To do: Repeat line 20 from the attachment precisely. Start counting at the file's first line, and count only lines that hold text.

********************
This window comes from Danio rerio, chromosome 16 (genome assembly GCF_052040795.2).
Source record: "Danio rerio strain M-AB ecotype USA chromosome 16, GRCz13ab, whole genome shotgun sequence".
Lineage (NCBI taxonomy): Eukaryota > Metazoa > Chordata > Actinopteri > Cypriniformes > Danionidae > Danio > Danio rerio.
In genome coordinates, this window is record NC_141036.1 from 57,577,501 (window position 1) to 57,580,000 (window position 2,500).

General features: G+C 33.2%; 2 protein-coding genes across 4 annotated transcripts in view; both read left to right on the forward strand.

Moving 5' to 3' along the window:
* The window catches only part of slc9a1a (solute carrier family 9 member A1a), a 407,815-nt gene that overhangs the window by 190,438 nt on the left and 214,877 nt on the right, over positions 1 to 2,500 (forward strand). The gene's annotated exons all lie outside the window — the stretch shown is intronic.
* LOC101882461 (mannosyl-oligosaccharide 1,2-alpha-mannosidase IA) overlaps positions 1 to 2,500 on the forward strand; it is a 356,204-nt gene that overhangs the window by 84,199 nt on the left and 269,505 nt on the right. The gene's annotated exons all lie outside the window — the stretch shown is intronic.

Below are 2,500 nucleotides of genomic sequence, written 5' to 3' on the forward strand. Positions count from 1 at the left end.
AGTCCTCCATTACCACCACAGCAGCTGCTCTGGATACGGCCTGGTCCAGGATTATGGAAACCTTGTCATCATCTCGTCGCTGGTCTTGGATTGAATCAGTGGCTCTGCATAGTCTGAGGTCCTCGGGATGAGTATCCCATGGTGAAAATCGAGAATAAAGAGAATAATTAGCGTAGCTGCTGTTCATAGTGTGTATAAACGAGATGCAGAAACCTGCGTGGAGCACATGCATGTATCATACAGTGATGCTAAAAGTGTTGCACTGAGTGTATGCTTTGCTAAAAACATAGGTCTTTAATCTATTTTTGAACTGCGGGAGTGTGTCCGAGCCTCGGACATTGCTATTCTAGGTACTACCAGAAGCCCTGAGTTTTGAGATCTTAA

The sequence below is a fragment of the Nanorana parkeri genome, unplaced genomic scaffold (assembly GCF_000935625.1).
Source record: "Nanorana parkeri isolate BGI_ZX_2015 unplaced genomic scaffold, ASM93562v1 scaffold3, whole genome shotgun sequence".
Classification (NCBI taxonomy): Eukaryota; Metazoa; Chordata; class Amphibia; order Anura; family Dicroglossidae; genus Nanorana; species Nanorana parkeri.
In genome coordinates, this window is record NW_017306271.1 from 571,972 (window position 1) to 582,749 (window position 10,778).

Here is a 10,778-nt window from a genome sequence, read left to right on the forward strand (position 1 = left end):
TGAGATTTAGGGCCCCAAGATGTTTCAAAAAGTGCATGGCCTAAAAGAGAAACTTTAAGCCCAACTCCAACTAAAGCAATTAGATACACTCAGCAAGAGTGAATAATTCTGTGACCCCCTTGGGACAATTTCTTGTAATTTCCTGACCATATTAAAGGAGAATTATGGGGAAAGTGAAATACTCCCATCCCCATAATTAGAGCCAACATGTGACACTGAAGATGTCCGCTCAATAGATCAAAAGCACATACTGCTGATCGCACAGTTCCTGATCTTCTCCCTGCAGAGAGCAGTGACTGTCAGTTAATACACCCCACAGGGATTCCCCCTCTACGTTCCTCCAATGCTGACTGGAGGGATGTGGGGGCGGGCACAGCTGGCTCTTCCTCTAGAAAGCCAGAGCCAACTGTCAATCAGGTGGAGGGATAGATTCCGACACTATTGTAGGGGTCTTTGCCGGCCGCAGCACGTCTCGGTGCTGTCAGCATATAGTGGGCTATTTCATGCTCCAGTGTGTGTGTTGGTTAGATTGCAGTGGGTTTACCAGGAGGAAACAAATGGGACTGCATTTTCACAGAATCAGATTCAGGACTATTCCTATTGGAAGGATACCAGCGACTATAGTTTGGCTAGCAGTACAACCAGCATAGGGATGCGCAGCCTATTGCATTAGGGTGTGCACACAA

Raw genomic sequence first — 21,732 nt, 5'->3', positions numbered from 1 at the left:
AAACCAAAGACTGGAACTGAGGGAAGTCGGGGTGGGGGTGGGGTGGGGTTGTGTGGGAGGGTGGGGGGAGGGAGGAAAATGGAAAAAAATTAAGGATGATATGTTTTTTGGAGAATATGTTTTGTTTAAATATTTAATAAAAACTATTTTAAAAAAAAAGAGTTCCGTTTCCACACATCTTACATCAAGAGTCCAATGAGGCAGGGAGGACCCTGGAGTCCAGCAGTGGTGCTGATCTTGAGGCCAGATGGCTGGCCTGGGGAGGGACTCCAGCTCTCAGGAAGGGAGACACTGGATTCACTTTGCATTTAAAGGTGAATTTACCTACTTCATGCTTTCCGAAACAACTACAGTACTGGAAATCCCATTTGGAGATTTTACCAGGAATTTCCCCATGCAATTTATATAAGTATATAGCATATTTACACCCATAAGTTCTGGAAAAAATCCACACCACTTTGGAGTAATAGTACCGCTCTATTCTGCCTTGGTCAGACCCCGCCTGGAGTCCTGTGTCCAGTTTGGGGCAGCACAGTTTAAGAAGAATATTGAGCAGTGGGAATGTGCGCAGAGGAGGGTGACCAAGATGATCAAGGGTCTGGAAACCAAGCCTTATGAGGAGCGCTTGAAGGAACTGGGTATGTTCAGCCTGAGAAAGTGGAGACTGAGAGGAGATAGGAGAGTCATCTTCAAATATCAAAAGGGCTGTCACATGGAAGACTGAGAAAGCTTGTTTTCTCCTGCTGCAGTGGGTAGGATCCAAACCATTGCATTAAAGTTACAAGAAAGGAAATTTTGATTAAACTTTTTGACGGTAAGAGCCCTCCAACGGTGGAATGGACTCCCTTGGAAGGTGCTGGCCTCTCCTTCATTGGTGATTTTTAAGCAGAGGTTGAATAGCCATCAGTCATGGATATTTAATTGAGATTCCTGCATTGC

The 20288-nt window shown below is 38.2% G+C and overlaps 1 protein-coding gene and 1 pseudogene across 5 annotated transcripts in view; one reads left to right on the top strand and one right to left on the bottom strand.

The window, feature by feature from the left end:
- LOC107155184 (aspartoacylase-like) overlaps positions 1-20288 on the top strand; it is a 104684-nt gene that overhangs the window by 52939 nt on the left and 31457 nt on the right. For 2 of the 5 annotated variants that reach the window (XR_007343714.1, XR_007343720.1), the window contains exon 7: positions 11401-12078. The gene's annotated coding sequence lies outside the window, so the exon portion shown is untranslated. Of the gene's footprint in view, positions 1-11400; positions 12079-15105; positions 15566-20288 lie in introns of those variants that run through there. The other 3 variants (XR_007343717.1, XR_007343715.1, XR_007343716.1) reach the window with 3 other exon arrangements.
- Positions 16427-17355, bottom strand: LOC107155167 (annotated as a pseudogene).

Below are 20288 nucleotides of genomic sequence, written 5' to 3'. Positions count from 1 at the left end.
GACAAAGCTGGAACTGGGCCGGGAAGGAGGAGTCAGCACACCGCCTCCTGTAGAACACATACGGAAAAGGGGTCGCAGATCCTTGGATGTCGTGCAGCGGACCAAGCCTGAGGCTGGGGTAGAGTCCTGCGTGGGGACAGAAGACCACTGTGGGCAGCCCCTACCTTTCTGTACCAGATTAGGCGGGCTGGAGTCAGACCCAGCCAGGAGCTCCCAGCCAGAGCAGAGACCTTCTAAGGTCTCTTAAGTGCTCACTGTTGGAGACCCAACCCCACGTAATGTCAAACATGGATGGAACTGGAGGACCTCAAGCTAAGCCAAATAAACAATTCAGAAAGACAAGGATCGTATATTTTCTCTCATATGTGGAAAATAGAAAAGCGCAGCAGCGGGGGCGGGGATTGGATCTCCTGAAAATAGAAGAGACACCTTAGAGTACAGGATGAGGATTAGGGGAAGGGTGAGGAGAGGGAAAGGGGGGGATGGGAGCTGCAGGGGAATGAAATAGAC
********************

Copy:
The window, feature by feature from the left end: